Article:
Well nuts to that. According to those in the know, we had better plead for animals to begin anew to do wild and crazy, ignoble things indoors, like they used to do because, because, well...animals, in zoos for instance, are getting rather plump.
Why? Well, animals have a sweet tooth. Just like us humans. Animals crave stuff that isn’t necessarily good for them. Add in their zoo habitats and habits which, while having come a long way from the steel cage death waits, can - in no way - come close to approaching their wildlife venues - where the buffalo roam and the deer and the antelope play – and where lions must run down said deer and antelope – if lions want to eat that day.
Zoo life spells nothing but trouble for animal health. So how should people ensure animals in captivity don’t let their sweet teeth get the better of them? Sorry, freeing the animals is not an option. They’ve become conditioned to incarceration (and so have we as their fans) and, anyway, how would they cope with some of the truly wild, vile folks that prowl our streets?
One answer is to ration sweets. Animals would be rewarded with Fruit Loops, or its equivalent, if they behave - or much better yet for us exploiters and voyeurs - act loopy.
Get this: animals are being fed junk food to get them to exercise! “…they like sugary, high fat food, and they're not moving as much as they're genetically programmed to, said Jennifer Watts, staff nutritionist at Suburban Brookfield Zoo, west of Chicago." Apparently molasses:
". . . Is a favorite treat of the bears and gorillas. Keepers often spread it around their enclosures to get them moving."
So wouldn’t it be better, for animal and man to have those lions and tigers and bears perform in circuses even if curmudgeons and caterwaulers are offended? At least those routines were rewarded with hand clapping. And applause, don’t forget, is a calorie free possible inducement to exercise.
Another answer: feed the beasts road kill instead of junk food. At the zoo in Toledo, Ohio, wolves dine out on deer “road kill.” This is apparently a better emulation of life in the wild, experts figure, even if a car figured in – in bashing and braising the meal.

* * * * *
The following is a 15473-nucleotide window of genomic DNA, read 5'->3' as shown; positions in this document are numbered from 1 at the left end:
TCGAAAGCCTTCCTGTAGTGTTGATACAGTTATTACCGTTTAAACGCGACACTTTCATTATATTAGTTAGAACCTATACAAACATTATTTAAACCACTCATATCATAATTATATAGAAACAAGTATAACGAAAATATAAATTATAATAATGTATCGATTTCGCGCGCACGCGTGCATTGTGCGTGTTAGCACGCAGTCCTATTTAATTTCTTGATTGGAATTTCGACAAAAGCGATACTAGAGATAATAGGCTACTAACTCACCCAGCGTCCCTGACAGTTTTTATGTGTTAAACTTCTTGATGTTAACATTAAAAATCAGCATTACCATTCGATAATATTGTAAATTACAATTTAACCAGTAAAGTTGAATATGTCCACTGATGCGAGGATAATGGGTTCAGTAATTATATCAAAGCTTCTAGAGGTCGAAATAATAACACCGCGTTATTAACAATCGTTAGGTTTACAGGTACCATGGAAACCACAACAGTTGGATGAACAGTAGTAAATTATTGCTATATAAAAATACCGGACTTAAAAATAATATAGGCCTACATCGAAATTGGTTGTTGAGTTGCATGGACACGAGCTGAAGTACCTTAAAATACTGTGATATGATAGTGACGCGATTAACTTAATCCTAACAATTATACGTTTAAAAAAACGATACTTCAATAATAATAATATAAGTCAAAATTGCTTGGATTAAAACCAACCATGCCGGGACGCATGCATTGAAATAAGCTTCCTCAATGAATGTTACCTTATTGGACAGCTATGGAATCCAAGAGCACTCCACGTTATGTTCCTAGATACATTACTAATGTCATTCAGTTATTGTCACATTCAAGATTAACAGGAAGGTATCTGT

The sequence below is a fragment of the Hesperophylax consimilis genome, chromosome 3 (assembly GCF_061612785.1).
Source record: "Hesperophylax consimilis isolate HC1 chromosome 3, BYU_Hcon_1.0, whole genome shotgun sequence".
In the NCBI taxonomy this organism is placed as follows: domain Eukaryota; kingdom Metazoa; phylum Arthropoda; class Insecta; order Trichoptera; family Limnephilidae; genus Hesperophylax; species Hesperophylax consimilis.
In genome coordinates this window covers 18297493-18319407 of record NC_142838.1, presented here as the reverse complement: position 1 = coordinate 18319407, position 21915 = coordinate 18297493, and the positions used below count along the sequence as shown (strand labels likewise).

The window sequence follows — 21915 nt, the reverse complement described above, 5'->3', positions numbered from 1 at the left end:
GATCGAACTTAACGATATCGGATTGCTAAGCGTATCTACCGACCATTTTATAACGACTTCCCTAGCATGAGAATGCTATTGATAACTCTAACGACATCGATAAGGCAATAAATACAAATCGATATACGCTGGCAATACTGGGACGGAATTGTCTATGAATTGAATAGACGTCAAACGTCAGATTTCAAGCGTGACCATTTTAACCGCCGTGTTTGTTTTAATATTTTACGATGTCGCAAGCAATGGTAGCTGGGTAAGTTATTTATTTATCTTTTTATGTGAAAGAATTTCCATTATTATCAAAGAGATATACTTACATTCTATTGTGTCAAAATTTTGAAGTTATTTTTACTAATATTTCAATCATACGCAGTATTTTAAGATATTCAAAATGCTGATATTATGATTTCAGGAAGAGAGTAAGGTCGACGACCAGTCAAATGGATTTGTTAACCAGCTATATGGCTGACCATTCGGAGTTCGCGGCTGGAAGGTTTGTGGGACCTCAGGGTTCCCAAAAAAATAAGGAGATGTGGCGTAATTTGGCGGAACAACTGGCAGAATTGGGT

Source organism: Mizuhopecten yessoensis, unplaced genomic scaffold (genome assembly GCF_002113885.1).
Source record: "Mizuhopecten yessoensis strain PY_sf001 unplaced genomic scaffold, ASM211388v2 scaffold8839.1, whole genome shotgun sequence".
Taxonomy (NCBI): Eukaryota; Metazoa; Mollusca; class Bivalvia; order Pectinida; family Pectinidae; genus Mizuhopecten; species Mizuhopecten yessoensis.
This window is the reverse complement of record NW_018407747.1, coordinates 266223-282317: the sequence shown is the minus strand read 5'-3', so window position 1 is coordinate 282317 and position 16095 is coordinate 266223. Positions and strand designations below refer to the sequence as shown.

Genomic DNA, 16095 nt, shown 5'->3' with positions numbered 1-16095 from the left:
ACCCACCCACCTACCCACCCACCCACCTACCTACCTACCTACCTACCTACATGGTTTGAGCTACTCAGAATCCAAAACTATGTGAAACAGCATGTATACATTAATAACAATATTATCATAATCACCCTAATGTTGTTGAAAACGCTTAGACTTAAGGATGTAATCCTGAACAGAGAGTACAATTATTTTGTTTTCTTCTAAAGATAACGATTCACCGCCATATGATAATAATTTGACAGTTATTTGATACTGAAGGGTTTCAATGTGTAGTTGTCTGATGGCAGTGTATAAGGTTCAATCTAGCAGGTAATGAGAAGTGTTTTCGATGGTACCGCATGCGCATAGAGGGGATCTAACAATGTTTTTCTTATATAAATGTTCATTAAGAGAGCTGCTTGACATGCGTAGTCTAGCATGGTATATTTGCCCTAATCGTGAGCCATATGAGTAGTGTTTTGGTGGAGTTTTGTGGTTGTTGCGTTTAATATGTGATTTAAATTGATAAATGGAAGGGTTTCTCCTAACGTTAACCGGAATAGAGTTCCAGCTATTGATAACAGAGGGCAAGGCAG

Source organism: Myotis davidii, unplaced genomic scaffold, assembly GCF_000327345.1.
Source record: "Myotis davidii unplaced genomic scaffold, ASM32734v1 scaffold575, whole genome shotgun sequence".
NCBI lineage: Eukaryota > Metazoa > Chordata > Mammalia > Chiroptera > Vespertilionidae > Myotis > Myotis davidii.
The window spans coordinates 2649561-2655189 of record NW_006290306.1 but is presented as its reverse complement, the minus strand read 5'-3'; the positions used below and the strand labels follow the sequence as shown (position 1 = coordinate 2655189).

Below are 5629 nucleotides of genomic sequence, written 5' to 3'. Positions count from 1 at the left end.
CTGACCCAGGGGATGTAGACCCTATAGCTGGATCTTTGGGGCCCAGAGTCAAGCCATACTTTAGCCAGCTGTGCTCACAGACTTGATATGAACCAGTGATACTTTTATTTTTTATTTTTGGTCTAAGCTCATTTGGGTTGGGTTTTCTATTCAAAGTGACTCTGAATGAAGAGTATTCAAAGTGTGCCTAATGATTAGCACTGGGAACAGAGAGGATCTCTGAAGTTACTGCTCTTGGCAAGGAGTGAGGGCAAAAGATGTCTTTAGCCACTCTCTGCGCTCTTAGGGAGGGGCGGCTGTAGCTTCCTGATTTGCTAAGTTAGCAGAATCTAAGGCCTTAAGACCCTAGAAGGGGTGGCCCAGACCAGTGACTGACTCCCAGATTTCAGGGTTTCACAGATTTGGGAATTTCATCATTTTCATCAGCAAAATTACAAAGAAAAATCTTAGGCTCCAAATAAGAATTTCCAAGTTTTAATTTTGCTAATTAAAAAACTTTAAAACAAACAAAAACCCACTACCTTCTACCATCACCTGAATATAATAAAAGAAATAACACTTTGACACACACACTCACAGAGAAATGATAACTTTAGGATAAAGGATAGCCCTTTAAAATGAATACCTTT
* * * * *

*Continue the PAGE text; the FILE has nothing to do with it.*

Speaking of clapping and animals, and their exercise habits, have you heard of the latest fitness craze invented by the beloved and oh-so-cuddly panda bear? One enterprising, energetic giant panda bear who hangs (not literally) in the Toronto zoo has come up with bear-bogganing. In November of 2014 on a Monday snowy morn, the bear decided to play.
He noticed that his yard had a pretty steep hill, and that the snow was particularly slippery that day. He knew his fur coat and blubbery body were perfect for doing a roly-poly tumble down the hill. Then the bear saw his bamboo and thought, what the hay/hey, I’ll slide down on that too. It’ll be my sled. And a renowned viral video and a round virile body came to be. The panda’s personal best (so far as we can tell from this video) is a double somersault.
Perhaps, however, we should not be too amazed at this bear’s antics. For consider the species itself. A giant panda, when born, weighs about 180 grams – in cooking terms that’s a cup of flour. From that flowering it blooms into big butter ball, no mean feat. Just having mom not squish her babies astounds – almost as much as bear-bogganing does. And talk of virile – did you know that male pandas, even in their late sixties, find fooling around between the bamboo sheets fun, and are fecund enough to procreate? But please, fitness instructors, bear in mind that although the giant panda bear is way cuter than half your clientele, it is a bear and is dangerous, so don’t contemplate contracting it as a client.
Ok, where were we? Right! The sweet tooth. Even pandas have ‘em. Everybody thinks the panda lives on bamboo alone, but they also, at least in zoos, will knock back sugar cane and sweet potatoes in a pinch. Unfortunately, owing to an inefficient digestive system, pandas are always in a pinch and apart from sleeping and lolling about they must forage about half the day looking to chomp comestibles. Us folks only forage half the day while we’re watching TV.
It would seem, therefore, that our learning of animal edible and exercise habits is a process. We don’t have all the answers, but given our nature, we won’t stop looking for solutions to the wildlife’s wild side of eating sugary stuff, on the side. Of course if we were really smart we’d stop pestering them and penning them in the first place, and leave them be, in the great outdoors, in the second.
Now that’d be sweet.